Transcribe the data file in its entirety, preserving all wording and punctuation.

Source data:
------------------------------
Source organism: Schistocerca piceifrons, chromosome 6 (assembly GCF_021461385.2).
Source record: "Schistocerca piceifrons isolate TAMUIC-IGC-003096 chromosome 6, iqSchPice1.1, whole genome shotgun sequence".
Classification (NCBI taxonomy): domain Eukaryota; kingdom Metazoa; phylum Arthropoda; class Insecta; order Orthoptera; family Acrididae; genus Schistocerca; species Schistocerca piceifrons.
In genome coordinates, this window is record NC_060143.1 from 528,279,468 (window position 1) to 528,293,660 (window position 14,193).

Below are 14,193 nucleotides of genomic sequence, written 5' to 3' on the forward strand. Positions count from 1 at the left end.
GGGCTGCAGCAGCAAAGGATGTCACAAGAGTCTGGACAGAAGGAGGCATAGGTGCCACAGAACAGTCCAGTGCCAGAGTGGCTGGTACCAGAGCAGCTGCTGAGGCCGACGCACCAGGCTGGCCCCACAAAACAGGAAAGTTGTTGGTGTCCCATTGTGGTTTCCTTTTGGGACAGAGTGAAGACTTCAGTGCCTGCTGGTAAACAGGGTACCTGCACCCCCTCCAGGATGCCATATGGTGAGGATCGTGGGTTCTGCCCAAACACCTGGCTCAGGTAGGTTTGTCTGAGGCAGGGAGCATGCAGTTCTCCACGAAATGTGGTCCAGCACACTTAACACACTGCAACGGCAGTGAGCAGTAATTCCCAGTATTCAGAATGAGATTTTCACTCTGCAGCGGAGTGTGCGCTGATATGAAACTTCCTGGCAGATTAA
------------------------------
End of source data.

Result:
Source organism: Schistocerca piceifrons, chromosome 6 (assembly GCF_021461385.2).
Source record: "Schistocerca piceifrons isolate TAMUIC-IGC-003096 chromosome 6, iqSchPice1.1, whole genome shotgun sequence".
Classification (NCBI taxonomy): domain Eukaryota; kingdom Metazoa; phylum Arthropoda; class Insecta; order Orthoptera; family Acrididae; genus Schistocerca; species Schistocerca piceifrons.
In genome coordinates, this window is record NC_060143.1 from 528,279,468 (window position 1) to 528,293,660 (window position 14,193).

Below are 14,193 nucleotides of genomic sequence, written 5' to 3' on the forward strand. Positions count from 1 at the left end.
GGGCTGCAGCAGCAAAGGATGTCACAAGAGTCTGGACAGAAGGAGGCATAGGTGCCACAGAACAGTCCAGTGCCAGAGTGGCTGGTACCAGAGCAGCTGCTGAGGCCGACGCACCAGGCTGGCCCCACAAAACAGGAAAGTTGTTGGTGTCCCATTGTGGTTTCCTTTTGGGACAGAGTGAAGACTTCAGTGCCTGCTGGTAAACAGGGTACCTGCACCCCCTCCAGGATGCCATATGGTGAGGATCGTGGGTTCTGCCCAAACACCTGGCTCAGGTAGGTTTGTCTGAGGCAGGGAGCATGCAGTTCTCCACGAAATGTGGTCCAGCACACTTAACACACTGCAACGGCAGTGAGCAGTAATTCCCAGTATTCAGAATGAGATTTTCACTCTGCAGCGGAGTGTGCGCTGATATGAAACTTCCTGGCAGATTAA